Rashah McChesney: There could still be a fair amount of wrangling. 

Libby Bakalar: There’s a fair amount of loose ends. It’s not just, like, completely over. It’s a win there. It’s a pretty much an unqualified win, in my opinion, just because for me, just psychologically, I just, this whole time, all I ever wanted was for a judge to say, “Yes, this was unconstitutional. Yes, this was illegal.” And that finally happened. And so for me, it’s over in my mind on that front. In terms of my feelings of vindication on the merits of what they did, how they’re going to pay for it, what’s going to happen in the future, how this will affect state employees. …What I really care about is that this never happened to another state employee ever again. I never want to see a mass resignation scheme. I never want to see a partially exempt, non-unionized state employee — some geologist, biologist, architect, you know — be forced to resign their job every four years. That’s just insane. 

Rashah McChesney: Is this case as simple as a free speech test? And should every state employee go out now and write whatever they want about the president on a personal blog and feel reasonably certain that they won’t be fired?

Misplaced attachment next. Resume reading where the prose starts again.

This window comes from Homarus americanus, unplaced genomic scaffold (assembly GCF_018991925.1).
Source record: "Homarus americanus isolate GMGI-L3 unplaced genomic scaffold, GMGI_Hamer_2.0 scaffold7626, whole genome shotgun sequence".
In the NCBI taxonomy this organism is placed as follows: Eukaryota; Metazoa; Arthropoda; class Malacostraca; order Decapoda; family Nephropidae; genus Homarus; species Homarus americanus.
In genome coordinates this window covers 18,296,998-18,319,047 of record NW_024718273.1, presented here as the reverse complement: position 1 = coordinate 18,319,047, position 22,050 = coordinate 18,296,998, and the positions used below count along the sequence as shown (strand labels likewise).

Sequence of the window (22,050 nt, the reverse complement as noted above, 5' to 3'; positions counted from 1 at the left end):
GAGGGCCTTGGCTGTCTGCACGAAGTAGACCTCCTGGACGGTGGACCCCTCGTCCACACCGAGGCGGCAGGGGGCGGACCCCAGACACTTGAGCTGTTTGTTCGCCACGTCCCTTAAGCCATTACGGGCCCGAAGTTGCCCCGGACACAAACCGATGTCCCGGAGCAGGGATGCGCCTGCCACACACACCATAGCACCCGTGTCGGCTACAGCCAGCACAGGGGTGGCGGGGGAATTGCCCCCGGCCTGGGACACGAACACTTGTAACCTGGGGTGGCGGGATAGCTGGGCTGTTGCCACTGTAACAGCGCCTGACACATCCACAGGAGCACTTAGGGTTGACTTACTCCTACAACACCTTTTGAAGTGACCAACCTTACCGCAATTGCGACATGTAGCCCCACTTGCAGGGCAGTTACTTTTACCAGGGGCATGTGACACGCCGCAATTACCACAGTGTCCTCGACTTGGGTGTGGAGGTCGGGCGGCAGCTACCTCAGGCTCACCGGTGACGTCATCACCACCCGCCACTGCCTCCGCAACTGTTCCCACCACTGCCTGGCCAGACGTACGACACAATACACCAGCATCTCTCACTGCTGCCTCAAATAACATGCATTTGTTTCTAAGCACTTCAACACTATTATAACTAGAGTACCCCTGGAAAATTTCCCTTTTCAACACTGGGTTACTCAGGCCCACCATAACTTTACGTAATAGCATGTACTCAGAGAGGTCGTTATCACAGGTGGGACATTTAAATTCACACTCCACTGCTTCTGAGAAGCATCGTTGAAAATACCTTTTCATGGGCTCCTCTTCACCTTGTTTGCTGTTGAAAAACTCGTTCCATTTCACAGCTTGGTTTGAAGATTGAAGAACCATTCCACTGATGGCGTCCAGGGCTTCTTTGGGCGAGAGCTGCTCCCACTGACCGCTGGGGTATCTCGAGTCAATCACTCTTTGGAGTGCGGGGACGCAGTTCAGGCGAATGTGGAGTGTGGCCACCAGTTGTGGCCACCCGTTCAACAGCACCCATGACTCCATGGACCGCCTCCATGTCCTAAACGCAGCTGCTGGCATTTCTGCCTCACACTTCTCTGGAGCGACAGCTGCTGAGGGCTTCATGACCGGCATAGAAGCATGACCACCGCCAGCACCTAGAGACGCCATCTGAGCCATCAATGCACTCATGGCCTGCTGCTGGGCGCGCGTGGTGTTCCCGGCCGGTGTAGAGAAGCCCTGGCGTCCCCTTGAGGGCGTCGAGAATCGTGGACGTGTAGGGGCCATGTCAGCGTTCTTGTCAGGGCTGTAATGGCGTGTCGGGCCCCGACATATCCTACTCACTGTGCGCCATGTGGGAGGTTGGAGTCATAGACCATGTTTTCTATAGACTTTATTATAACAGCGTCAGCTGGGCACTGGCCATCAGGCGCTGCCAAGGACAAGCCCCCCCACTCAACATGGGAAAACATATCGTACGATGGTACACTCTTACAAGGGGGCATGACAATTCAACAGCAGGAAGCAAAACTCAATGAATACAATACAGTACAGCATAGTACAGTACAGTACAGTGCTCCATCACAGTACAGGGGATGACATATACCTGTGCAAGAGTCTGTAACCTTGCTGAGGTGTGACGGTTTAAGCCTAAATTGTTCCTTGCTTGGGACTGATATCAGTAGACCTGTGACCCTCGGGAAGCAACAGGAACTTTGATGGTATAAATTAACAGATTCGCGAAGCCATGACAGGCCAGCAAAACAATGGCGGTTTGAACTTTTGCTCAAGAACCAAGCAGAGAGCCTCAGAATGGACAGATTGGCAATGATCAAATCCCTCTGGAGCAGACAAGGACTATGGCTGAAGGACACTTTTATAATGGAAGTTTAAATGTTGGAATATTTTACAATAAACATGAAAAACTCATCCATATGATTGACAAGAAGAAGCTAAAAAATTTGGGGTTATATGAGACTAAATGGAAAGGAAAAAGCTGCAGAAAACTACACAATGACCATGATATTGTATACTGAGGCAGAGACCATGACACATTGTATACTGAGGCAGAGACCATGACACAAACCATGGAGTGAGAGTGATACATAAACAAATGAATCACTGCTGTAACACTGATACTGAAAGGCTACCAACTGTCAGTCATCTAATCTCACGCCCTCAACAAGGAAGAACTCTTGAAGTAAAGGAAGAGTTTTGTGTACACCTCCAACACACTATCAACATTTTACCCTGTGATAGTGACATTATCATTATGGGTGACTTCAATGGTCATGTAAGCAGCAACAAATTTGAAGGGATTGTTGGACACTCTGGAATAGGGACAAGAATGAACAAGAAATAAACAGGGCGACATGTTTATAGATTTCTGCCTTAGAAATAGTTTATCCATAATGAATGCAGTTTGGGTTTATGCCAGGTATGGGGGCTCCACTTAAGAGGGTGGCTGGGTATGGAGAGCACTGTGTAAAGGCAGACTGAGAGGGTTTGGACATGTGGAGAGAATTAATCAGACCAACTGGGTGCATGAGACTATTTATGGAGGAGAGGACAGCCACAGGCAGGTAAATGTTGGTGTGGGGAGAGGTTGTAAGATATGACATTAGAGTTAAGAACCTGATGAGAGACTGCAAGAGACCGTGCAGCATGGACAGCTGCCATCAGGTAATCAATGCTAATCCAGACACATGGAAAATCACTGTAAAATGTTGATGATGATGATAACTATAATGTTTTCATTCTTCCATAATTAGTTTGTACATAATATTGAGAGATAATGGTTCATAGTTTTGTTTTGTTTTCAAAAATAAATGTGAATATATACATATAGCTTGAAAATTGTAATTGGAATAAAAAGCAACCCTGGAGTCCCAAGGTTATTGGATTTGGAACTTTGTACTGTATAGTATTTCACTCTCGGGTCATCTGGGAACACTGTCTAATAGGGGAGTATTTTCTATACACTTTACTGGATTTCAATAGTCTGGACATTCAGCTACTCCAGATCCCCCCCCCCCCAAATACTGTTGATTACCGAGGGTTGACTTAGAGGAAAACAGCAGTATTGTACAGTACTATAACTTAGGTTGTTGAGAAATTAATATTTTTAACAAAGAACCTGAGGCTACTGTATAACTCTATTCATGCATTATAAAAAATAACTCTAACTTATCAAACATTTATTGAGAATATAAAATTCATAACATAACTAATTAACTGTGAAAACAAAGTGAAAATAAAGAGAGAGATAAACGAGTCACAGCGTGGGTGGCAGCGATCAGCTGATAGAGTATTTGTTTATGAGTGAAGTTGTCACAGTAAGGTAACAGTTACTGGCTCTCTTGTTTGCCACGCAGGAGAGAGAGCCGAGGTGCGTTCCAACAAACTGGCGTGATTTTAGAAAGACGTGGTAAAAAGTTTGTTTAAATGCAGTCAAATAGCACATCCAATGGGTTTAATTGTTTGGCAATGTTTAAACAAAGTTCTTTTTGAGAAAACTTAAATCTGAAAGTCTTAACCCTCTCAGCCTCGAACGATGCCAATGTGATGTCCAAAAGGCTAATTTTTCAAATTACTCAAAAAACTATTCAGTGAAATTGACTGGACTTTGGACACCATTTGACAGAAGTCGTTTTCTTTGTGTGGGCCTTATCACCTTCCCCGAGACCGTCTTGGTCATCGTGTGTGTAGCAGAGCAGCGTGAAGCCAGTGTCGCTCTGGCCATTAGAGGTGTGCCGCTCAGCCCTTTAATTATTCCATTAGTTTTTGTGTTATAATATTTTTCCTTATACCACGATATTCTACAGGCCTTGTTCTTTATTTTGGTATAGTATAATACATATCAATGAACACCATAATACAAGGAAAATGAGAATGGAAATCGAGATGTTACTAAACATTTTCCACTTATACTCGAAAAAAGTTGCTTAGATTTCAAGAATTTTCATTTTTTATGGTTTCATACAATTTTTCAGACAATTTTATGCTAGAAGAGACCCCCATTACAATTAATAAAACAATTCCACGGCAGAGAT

Libby Bakalar: I don’t know. I definitely would hesitate to answer that question in the affirmative. I don’t think that’s true. I think there is a fact-based analysis of like, what positions are really policymaking positions for which political affiliation is actually a job requirement? I don’t think the court order really answers that question in any kind of uniform way. It certainly doesn’t say every non-unionized state employee can say whatever they want, whenever they want. Like, that’s not what it says. But I think what it does do is it sends a message that, you know, at least in some cases, you know, non unionized state employees do have free speech rights. It’s not a good faith constitutional use of personnel resources, to demand resignations, and to make personnel decisions, based strictly on people’s off-duty speech, right? 

But there again, there’s complicated case law, and these complicated tests and balancing tests and applying all these factors and things. So it’s not as cut and dried as now, you know, every non-unionized state employee, every partially exempt state employee can say and do whatever they want. No, that’s not what this order says. But I think it does send a message that there are still, there are limits, you know, to what the government can do to you. And we do have, we still have democracy, at least nominally. And we still have free speech rights in this country. And even if you work for the state, and that’s, that’s been established now. And I think it was established before it should have been known before. But now it’s been reiterated in no uncertain terms.